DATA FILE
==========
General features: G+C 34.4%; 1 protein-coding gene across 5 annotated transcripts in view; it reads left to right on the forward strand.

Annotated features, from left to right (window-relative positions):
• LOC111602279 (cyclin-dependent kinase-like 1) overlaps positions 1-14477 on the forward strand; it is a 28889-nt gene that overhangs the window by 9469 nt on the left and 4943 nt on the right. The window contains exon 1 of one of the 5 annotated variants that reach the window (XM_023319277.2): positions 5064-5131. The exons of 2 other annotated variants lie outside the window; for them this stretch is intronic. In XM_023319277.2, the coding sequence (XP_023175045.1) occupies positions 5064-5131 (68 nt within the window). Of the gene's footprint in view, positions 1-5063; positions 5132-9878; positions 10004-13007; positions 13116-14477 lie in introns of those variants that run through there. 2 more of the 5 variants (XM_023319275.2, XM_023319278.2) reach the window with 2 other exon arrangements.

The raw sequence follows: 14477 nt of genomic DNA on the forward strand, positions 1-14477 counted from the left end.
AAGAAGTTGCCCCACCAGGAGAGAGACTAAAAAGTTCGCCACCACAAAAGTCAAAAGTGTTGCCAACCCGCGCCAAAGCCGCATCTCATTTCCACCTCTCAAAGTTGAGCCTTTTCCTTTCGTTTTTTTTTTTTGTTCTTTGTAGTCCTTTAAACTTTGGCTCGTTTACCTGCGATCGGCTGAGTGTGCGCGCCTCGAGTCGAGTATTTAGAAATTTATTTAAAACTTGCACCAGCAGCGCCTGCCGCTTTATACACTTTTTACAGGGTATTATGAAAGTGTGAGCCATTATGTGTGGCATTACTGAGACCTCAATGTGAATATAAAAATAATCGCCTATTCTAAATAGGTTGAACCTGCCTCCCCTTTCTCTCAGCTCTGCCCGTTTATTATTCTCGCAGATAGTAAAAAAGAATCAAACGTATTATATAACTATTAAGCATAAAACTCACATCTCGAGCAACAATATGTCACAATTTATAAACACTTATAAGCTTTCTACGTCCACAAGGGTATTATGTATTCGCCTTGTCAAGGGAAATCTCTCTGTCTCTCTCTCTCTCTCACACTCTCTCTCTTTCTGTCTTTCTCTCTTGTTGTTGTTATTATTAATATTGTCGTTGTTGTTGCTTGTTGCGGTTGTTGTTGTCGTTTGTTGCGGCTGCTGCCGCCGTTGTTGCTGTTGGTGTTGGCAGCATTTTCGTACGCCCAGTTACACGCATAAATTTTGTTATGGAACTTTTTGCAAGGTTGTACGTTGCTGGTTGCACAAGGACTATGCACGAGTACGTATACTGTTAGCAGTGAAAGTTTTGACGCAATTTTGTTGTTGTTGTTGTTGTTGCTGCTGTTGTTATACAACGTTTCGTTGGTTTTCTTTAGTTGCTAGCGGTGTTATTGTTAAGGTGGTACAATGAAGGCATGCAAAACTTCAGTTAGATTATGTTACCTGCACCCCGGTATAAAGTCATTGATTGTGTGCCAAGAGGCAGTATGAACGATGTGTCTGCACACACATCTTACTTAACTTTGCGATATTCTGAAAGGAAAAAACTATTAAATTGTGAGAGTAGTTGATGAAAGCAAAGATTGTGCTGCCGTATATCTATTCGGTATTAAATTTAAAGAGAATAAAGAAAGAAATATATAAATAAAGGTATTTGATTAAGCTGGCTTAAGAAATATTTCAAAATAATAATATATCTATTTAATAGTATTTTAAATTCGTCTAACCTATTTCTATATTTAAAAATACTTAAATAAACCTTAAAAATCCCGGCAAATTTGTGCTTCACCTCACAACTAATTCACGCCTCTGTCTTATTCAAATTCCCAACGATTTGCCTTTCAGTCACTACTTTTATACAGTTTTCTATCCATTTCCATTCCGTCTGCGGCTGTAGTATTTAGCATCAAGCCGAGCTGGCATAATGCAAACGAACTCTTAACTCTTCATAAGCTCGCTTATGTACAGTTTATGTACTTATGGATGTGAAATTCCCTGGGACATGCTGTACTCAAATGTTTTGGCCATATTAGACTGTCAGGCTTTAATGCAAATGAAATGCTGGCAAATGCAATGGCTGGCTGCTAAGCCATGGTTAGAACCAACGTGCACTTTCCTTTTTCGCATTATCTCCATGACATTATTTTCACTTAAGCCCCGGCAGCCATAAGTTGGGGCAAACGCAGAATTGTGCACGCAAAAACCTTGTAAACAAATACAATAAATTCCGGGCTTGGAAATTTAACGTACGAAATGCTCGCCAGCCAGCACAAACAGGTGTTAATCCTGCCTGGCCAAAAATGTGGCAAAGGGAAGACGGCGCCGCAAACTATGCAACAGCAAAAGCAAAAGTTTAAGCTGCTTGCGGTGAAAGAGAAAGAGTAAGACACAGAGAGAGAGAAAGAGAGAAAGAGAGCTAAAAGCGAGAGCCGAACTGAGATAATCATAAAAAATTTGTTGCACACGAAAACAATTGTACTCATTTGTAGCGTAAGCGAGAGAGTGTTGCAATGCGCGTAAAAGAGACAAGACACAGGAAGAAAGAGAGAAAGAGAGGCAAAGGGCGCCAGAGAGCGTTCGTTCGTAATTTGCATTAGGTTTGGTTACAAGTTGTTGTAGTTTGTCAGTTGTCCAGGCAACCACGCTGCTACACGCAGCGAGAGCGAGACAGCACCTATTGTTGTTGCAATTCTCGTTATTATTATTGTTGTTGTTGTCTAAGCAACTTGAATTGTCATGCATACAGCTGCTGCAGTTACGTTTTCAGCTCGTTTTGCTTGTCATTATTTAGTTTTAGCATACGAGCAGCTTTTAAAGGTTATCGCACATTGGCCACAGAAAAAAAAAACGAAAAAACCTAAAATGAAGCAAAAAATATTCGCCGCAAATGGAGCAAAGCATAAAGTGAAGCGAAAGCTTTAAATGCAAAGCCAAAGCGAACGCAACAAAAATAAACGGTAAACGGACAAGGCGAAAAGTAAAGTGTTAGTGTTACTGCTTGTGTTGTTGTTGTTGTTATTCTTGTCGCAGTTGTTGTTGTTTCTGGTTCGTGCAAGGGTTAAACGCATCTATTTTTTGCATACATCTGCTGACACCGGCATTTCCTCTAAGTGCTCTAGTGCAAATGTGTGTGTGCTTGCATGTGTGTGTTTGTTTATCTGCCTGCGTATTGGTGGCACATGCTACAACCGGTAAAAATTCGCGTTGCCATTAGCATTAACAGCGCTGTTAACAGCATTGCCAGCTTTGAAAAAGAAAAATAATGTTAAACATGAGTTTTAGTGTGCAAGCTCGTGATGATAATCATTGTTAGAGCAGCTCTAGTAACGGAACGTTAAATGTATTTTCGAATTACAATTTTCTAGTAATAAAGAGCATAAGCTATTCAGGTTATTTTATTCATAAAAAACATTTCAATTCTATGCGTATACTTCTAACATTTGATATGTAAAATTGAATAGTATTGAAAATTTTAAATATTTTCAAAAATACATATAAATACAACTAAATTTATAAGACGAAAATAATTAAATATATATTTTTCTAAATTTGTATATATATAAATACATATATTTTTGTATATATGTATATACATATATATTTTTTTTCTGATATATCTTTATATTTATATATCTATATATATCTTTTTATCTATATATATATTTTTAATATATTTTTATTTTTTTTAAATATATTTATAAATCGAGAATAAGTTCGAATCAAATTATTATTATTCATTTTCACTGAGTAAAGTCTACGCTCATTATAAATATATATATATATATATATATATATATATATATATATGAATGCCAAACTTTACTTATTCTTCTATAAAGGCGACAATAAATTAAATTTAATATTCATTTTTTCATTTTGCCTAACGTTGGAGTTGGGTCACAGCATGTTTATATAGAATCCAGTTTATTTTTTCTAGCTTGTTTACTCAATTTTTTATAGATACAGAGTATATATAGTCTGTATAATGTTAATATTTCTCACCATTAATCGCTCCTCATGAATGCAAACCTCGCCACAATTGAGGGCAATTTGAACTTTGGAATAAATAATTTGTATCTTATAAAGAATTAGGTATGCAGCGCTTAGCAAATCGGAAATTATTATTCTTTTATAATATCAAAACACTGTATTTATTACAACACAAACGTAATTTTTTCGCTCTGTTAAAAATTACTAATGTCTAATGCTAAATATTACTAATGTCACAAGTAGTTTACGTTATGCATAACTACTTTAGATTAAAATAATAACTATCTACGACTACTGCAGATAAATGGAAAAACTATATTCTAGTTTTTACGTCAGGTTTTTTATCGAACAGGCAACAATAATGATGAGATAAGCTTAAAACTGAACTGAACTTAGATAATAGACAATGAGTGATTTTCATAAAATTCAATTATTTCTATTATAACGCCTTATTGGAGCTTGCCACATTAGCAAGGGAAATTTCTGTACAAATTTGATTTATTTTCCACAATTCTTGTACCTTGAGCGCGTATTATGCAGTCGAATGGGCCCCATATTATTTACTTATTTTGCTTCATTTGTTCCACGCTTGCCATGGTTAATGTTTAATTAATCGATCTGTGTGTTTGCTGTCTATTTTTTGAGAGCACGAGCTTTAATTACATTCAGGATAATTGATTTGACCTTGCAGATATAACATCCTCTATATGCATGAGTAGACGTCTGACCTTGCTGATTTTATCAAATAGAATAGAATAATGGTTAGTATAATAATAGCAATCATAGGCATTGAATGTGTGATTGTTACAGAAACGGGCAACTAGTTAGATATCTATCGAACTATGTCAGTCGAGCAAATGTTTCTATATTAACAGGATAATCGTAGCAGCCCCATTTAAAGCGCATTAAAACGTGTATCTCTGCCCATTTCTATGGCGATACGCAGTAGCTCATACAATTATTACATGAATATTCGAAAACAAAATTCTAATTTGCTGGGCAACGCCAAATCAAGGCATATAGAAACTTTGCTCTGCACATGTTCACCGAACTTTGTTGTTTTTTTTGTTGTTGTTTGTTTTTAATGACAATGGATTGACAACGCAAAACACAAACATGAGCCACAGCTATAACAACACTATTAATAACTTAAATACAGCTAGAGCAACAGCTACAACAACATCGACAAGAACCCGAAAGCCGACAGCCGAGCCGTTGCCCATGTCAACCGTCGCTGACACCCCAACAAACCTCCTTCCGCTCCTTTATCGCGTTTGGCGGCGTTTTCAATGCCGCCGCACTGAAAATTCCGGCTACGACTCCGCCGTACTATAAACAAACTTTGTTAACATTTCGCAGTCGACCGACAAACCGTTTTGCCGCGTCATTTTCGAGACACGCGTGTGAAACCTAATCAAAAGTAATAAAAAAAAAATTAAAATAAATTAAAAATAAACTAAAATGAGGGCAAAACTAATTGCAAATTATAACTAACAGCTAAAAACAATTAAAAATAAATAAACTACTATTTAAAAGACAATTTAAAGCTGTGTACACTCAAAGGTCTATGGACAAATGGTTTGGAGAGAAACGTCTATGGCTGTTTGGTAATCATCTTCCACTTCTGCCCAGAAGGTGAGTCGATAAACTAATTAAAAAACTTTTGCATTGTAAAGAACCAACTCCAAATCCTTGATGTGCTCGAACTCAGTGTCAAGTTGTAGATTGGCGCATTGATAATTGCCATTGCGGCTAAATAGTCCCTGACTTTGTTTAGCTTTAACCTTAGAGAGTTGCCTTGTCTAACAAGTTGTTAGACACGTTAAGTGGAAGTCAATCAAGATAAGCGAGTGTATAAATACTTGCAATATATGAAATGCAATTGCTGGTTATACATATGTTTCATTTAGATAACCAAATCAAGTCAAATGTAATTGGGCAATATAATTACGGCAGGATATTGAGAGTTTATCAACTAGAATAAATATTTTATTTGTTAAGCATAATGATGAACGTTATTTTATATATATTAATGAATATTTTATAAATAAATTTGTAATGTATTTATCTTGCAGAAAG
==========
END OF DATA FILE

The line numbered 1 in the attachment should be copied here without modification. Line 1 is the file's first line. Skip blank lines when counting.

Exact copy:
General features: G+C 34.4%; 1 protein-coding gene across 5 annotated transcripts in view; it reads left to right on the forward strand.